‘Next round of talks in April may be the last’ – MILF

As of the latest round of talks, the peace panels of the GPH and MILF are still proceeding from different perspectives and premises, especially on essential points.

By MARYA SALAMAT
Bulatlat.com

MANILA – In the last round of peace negotiations between the Moro Islamic Liberation Front (MILF) and the Government of the Philippines, they began tackling some thorny points of the proposed peace agreement. The Aquino government has promised to sign an agreement with the MILF within the year. The MILF peace panel, on the other hand, likewise expressed a similar desire but cannot yet see it happening that soon.

In a roundtable discussion with members of the Moro-Christian Peoples’ Alliance in Quezon City shortly after the MILF peace panel flew back from Kuala Lumpur, they shared that the two peace panels had discussed power sharing, wealth sharing, and the form of government to be adopted during the “interim.” But in all of it, there was as yet “no breakthrough.”

Mohagher Iqbal, chairman of MILF peace panel, said they have not finished talking yet about power-sharing, for example. There are a lot of models under a federal system, he said.


Mohagher Iqbal, chairman of MILF peace panel (Photo by Marya Salamat / bulatlat.com)

But it appears that it is neither the lack of time nor the variety of models to choose from that is presenting obstacles to an early peace agreement. Based on the sharing of some members of the MILF peace panel, the two sides have very different perspectives or positions that may not meet each other halfway.

The problem, said Iqbal, is that they are arguing on the basis of a federal system while the government is still working within the framework of a unitary system.

Whether that is deliberate or intentional, or whether the government peace panel just does not really understand the MILF proposal is something Iqbal or Professor Michael Mastura, another member of the MILF peace panel, cannot say yet. What they are sure of, they said, is that in the next scheduled meeting, they are slated to talk about the government peace panel’s counterproposal to the MILF draft compact. Its submission has already been delayed as far as the MILF is concerned, said Iqbal and Mastura.

The MILF is not amenable to the government’s counterproposal. The MILF complained that the Manila government’s peace proposal had “started from zero.” It disregarded certain points that were agreed upon in the last 14 years of peace negotiations.

In the revised MILF proposal submitted to the administration of President Benigno “Noynoy” Aquino III, the MILF has proposed to carve out a sub-state for the Bangsamoro people. It may include the Autonomous Region of Muslim Mindanao, plus other provinces populated by Moro communities, if other residents there vote their consent.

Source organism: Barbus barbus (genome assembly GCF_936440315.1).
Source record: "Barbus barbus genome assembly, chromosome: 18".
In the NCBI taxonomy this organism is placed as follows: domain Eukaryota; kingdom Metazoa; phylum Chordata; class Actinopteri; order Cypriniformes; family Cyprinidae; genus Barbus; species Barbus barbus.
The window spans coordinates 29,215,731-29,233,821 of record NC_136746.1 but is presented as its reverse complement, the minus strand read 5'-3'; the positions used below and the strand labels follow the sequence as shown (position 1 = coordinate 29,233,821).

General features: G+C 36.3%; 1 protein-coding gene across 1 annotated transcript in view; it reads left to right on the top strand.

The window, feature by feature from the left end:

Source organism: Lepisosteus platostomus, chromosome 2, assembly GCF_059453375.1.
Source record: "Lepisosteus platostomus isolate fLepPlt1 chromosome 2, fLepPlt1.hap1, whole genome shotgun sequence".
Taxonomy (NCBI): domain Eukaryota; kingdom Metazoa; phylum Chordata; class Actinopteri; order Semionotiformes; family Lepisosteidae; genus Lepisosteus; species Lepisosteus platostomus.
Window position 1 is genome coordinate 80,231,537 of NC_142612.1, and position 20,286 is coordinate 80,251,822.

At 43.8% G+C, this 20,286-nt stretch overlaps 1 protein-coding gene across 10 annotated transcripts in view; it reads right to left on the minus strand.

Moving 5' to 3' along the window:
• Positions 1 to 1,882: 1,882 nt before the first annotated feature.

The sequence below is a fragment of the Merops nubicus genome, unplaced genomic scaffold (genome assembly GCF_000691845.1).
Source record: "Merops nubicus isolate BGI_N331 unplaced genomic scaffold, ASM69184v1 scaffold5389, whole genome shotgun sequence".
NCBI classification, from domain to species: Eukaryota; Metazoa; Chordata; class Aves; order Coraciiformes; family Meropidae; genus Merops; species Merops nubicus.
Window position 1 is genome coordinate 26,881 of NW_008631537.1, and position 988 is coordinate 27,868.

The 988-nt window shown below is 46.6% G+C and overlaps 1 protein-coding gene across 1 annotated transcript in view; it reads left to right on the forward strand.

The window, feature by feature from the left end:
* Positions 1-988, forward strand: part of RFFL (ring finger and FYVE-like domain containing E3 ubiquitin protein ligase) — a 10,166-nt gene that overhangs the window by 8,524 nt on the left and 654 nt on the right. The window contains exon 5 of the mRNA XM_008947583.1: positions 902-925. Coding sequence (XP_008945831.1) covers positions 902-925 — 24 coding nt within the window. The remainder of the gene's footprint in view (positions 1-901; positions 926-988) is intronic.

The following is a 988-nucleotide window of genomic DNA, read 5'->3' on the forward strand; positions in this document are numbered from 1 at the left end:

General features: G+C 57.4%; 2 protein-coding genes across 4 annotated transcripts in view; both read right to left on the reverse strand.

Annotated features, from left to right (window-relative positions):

Michael Mastura, senior member of MILF peace panel (Photo by Marya Salamat / bulatlat.com)

It is a compromise proposal between outright secession, which the Manila government vehemently rejects, and continued Moro integration into the sphere under Malacañang’s rule, which the Bangsamoro people, citing historical and cultural differences, have been struggling against for decades now. The proposed substate is also an experiment on federalism, a concept still untried in the Philippines.

Disagreements

On wealth-sharing the members of the MILF peace panel told the Moro Christian Peoples Alliance that they still have not progressed much as of the latest round of talks. They opposed the Aquino government’s overtures toward forming a joint committee to handle socio-economic projects in areas populated or controlled largely by the Bangsamoro people and those included in the MILF’s proposed substate. “That (the joint committee on socio-economic projects) is a matter that should be determined in the peace talks,” said Iqbal.

As for the issue of an interim government, until now, said Iqbal, the two peace panels still have no agreement about what exactly that interim is. The opposing views include taking the ministerial form or the federal form of government.

While there is yet no breakthrough in the peace talks, the members of the MILF peace panel noted that the secretary general of the Organization of Islamic Countries had applied for observer status in the ongoing MILF-Philippine government peace talks. They agreed to it. (Note: The MILF has long been applying for an observer status in the 57-member OIC, but so far they have not been allowed in.)

What lies ahead?

Some members of the MILF disclosed that the Aquino government seems to have a shallow reading of what the Bangsamoro people wants. “They think that if they address some grievances of the Bangsamoro people, it would be enough,” said Iqbal.

Mastura shared that the “declared agenda” of the Aquino government’s peace panel is just to institute reforms, and they are not even sure if they could amend the Organic Act of the Philippines to allow the formation of a sub-state.

Meanwhile, some members of the MILF peace panel lamented that they have observed cases where some of their leaders are being “silently wooed” by the Manila government.


MILF Technical Working Group Chairman Hadji Abdullah Camlian (Photo by Marya Salamat / bulatlat.com)

Abdullah Camlian, member of MILF peace panel, said in Filipino that they are getting tired already. “We’ve been coming back and forth for the past 14 years and there is still no agreement.” He said that some of what they have accomplished through the peace talks, some agreements which had been signed already, for example, are either not being honored or being withdrawn.

“We would return to Kuala Lumpur for another round of talks this April, Camlian said. He added that that meeting may well turn out to be their last. ()

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